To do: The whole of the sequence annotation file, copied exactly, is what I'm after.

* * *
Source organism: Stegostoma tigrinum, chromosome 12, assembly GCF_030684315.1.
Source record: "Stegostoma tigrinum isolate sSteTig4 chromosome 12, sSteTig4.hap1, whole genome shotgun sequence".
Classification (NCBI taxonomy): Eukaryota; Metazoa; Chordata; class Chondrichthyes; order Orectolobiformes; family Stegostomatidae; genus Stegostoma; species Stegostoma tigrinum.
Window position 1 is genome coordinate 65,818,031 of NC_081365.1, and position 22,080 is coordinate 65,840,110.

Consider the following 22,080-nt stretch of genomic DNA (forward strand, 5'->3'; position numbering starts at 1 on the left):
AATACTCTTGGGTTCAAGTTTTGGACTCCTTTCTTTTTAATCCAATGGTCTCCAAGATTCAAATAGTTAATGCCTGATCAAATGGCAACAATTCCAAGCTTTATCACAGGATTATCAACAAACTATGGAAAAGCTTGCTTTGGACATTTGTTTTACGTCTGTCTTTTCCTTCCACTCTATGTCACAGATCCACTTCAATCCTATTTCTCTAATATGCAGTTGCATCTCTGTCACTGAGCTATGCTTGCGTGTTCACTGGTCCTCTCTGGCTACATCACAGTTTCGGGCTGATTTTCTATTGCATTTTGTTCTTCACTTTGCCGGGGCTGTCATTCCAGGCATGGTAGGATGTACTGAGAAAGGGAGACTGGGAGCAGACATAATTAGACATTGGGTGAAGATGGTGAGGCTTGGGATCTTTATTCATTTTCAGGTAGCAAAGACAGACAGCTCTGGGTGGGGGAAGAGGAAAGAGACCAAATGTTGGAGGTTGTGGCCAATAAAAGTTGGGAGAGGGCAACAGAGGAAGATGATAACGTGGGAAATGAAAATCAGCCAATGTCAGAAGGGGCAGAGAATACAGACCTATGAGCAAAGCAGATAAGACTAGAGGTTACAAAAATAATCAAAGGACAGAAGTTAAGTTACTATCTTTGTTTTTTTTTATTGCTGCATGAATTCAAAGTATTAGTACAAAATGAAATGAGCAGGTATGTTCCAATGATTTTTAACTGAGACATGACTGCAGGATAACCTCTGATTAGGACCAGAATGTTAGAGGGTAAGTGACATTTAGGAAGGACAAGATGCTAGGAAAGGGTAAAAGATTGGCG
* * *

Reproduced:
Source organism: Stegostoma tigrinum, chromosome 12, assembly GCF_030684315.1.
Source record: "Stegostoma tigrinum isolate sSteTig4 chromosome 12, sSteTig4.hap1, whole genome shotgun sequence".
Classification (NCBI taxonomy): Eukaryota; Metazoa; Chordata; class Chondrichthyes; order Orectolobiformes; family Stegostomatidae; genus Stegostoma; species Stegostoma tigrinum.
Window position 1 is genome coordinate 65,818,031 of NC_081365.1, and position 22,080 is coordinate 65,840,110.

Consider the following 22,080-nt stretch of genomic DNA (forward strand, 5'->3'; position numbering starts at 1 on the left):
AATACTCTTGGGTTCAAGTTTTGGACTCCTTTCTTTTTAATCCAATGGTCTCCAAGATTCAAATAGTTAATGCCTGATCAAATGGCAACAATTCCAAGCTTTATCACAGGATTATCAACAAACTATGGAAAAGCTTGCTTTGGACATTTGTTTTACGTCTGTCTTTTCCTTCCACTCTATGTCACAGATCCACTTCAATCCTATTTCTCTAATATGCAGTTGCATCTCTGTCACTGAGCTATGCTTGCGTGTTCACTGGTCCTCTCTGGCTACATCACAGTTTCGGGCTGATTTTCTATTGCATTTTGTTCTTCACTTTGCCGGGGCTGTCATTCCAGGCATGGTAGGATGTACTGAGAAAGGGAGACTGGGAGCAGACATAATTAGACATTGGGTGAAGATGGTGAGGCTTGGGATCTTTATTCATTTTCAGGTAGCAAAGACAGACAGCTCTGGGTGGGGGAAGAGGAAAGAGACCAAATGTTGGAGGTTGTGGCCAATAAAAGTTGGGAGAGGGCAACAGAGGAAGATGATAACGTGGGAAATGAAAATCAGCCAATGTCAGAAGGGGCAGAGAATACAGACCTATGAGCAAAGCAGATAAGACTAGAGGTTACAAAAATAATCAAAGGACAGAAGTTAAGTTACTATCTTTGTTTTTTTTTATTGCTGCATGAATTCAAAGTATTAGTACAAAATGAAATGAGCAGGTATGTTCCAATGATTTTTAACTGAGACATGACTGCAGGATAACCTCTGATTAGGACCAGAATGTTAGAGGGTAAGTGACATTTAGGAAGGACAAGATGCTAGGAAAGGGTAAAAGATTGGCG